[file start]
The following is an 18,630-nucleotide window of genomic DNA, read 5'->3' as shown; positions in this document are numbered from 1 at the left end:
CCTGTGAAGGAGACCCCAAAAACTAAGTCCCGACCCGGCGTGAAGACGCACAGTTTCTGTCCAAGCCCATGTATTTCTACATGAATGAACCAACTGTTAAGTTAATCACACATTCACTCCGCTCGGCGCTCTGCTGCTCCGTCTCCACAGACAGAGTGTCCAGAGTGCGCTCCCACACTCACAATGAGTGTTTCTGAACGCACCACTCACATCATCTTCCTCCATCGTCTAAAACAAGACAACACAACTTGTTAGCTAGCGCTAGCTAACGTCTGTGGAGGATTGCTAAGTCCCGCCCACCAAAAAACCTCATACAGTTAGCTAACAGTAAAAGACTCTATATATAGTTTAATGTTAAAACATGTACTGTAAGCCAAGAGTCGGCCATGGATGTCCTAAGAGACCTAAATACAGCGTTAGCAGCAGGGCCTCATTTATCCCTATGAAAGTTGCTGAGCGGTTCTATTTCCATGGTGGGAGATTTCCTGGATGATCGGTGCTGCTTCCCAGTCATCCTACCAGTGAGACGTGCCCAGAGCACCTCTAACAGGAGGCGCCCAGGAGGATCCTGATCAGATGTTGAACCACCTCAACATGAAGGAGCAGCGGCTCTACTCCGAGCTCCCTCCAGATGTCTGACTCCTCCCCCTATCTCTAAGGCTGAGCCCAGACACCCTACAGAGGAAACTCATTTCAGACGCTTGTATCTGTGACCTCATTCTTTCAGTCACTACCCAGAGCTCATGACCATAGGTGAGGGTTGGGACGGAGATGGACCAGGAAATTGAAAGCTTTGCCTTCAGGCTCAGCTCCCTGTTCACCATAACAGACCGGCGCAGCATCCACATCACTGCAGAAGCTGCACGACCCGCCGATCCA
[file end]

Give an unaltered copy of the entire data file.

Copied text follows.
The following is an 18,630-nucleotide window of genomic DNA, read 5'->3' as shown; positions in this document are numbered from 1 at the left end:
CCTGTGAAGGAGACCCCAAAAACTAAGTCCCGACCCGGCGTGAAGACGCACAGTTTCTGTCCAAGCCCATGTATTTCTACATGAATGAACCAACTGTTAAGTTAATCACACATTCACTCCGCTCGGCGCTCTGCTGCTCCGTCTCCACAGACAGAGTGTCCAGAGTGCGCTCCCACACTCACAATGAGTGTTTCTGAACGCACCACTCACATCATCTTCCTCCATCGTCTAAAACAAGACAACACAACTTGTTAGCTAGCGCTAGCTAACGTCTGTGGAGGATTGCTAAGTCCCGCCCACCAAAAAACCTCATACAGTTAGCTAACAGTAAAAGACTCTATATATAGTTTAATGTTAAAACATGTACTGTAAGCCAAGAGTCGGCCATGGATGTCCTAAGAGACCTAAATACAGCGTTAGCAGCAGGGCCTCATTTATCCCTATGAAAGTTGCTGAGCGGTTCTATTTCCATGGTGGGAGATTTCCTGGATGATCGGTGCTGCTTCCCAGTCATCCTACCAGTGAGACGTGCCCAGAGCACCTCTAACAGGAGGCGCCCAGGAGGATCCTGATCAGATGTTGAACCACCTCAACATGAAGGAGCAGCGGCTCTACTCCGAGCTCCCTCCAGATGTCTGACTCCTCCCCCTATCTCTAAGGCTGAGCCCAGACACCCTACAGAGGAAACTCATTTCAGACGCTTGTATCTGTGACCTCATTCTTTCAGTCACTACCCAGAGCTCATGACCATAGGTGAGGGTTGGGACGGAGATGGACCAGGAAATTGAAAGCTTTGCCTTCAGGCTCAGCTCCCTGTTCACCATAACAGACCGGCGCAGCATCCACATCACTGCAGAAGCTGCACGACCCGCCGATCCA